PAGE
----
I was building my first block based theme today. The site title block is not fully developed yet? I don’t understand either what will happen with translations.@acalfieri
@kjellr The site title block should be available as of today PR 17207
Are there any plans for dropping IE11 support in the near future?@acosmin
@dingo_d There was a discussion in meta Meta is a term that refers to the inside workings of a group. For us, this is the team that works on internal WordPress sites like WordCamp Central and Make WordPress. regarding dropping IE support, and we cannot do that completely (not for a number of years at least) because some companies are pretty much tied down to use IE (corporate mostly).
@kjellr In general, it sounds like the IE11 question doesn’t have an answer yet, but folks are all in agreement that some sort of fallback is required.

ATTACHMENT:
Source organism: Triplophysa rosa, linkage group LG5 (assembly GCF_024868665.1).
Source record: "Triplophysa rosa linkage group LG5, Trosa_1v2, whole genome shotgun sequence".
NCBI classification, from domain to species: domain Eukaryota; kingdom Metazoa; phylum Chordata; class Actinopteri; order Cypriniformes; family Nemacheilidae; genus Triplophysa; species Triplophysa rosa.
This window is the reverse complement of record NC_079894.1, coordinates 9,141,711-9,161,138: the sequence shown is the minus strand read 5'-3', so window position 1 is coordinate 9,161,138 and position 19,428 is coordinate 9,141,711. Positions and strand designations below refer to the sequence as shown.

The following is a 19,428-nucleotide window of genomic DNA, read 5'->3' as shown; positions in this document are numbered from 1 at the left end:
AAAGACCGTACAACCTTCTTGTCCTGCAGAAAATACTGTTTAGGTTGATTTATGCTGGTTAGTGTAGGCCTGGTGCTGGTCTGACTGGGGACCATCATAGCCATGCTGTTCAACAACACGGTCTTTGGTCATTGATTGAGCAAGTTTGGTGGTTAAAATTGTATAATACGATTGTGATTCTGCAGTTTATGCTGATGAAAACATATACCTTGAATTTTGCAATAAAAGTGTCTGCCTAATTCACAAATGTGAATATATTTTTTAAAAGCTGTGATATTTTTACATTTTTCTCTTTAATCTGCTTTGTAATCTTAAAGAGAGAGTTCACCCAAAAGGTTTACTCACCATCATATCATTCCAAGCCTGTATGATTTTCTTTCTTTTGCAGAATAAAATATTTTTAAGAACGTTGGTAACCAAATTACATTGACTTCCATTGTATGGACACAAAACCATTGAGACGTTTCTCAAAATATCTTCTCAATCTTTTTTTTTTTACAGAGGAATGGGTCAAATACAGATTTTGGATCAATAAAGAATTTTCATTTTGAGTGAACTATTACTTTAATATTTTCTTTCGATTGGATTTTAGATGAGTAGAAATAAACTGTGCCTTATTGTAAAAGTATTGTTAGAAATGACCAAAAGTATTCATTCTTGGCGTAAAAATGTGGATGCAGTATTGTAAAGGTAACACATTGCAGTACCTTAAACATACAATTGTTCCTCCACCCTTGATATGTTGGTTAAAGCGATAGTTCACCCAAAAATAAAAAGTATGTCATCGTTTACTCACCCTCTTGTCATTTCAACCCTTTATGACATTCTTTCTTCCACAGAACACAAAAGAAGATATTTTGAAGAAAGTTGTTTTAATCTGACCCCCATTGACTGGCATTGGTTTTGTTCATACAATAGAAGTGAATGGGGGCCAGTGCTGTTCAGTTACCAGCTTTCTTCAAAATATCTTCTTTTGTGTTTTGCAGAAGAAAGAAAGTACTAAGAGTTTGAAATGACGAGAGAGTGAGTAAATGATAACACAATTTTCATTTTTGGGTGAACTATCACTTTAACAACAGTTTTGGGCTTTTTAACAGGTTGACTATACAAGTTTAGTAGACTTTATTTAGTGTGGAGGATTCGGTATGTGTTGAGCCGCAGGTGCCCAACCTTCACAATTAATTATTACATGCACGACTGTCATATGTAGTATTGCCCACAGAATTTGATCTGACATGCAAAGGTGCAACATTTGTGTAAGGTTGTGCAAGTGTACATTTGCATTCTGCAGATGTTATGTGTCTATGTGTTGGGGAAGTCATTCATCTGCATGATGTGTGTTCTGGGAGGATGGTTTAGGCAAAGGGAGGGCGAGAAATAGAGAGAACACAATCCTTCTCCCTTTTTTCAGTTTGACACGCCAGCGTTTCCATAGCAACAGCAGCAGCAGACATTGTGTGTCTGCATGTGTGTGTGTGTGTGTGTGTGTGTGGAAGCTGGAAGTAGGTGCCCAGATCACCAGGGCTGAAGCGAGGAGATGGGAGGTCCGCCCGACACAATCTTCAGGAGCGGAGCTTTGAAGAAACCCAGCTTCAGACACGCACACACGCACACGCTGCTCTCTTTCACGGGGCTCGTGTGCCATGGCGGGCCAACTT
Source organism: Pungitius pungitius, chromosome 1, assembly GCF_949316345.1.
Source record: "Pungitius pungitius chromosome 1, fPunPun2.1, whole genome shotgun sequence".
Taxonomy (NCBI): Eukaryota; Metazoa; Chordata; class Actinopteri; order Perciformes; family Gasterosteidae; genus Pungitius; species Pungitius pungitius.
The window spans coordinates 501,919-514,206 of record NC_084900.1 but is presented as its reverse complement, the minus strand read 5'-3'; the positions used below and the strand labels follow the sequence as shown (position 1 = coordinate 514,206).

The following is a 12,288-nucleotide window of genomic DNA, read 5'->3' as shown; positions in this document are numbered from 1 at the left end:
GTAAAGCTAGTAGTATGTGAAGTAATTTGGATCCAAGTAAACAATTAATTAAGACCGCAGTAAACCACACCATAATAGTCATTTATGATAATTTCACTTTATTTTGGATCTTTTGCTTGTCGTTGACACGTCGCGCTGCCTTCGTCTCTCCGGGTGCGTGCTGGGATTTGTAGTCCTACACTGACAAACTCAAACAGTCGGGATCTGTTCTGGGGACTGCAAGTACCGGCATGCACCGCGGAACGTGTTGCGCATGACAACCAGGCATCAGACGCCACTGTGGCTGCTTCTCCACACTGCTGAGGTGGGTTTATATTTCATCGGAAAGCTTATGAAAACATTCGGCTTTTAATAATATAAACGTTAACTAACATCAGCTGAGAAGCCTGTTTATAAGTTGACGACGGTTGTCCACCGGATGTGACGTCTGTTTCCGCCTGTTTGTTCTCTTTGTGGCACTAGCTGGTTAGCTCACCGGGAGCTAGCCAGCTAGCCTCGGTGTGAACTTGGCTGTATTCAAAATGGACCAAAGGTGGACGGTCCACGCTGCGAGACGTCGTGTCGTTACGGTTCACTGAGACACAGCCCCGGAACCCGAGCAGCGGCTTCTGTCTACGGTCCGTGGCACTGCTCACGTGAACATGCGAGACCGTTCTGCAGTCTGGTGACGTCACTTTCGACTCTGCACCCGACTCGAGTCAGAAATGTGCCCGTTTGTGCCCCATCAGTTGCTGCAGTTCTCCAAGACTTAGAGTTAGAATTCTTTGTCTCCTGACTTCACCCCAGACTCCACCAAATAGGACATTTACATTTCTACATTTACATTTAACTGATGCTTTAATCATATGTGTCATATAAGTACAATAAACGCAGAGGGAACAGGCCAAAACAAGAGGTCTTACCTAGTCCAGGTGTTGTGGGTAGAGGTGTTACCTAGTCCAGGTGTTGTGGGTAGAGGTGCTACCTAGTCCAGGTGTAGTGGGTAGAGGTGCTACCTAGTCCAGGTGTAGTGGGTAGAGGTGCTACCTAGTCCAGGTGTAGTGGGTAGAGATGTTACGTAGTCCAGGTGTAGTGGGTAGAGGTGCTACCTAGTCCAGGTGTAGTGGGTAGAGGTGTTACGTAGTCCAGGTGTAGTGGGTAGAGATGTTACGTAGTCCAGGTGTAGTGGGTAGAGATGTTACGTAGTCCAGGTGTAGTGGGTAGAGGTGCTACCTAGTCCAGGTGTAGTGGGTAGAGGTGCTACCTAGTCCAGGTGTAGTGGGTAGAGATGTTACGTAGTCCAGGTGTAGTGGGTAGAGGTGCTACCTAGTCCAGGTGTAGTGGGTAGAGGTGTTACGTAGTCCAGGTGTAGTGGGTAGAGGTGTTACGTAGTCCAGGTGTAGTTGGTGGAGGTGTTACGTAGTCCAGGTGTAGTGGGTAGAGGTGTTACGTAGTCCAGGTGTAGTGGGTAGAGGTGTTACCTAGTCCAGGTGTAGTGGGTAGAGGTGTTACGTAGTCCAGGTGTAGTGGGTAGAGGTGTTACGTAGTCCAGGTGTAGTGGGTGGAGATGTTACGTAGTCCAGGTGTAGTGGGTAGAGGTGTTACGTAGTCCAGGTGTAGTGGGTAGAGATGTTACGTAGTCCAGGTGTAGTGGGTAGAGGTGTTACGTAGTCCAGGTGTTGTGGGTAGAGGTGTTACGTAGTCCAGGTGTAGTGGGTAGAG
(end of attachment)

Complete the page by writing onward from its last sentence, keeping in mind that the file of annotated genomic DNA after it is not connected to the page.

Reading through the migration Moving the code, database and media files for a website site from one server to another. Most typically done when changing hosting companies. proposal from @aristath this still has theme authors creating site templates in Gutenberg and then copy/paste the resulting block code. What is the point in the migration/script if that is the exact same process for creating a Block Based theme? Before running the migration, it seems a new theme has been created, no? The “migration” simply takes into account existing user settings. Simple example: If on my current theme I have defined that the background-color of the copyright area is red, then I want on the new version my background-color to remain red.@BMO
@aristath The “migration” simply takes into account existing user settings. Simple example: If on my current theme I have defined that the background-color of the copyright area is red, then I want on the new version my background-color to remain red.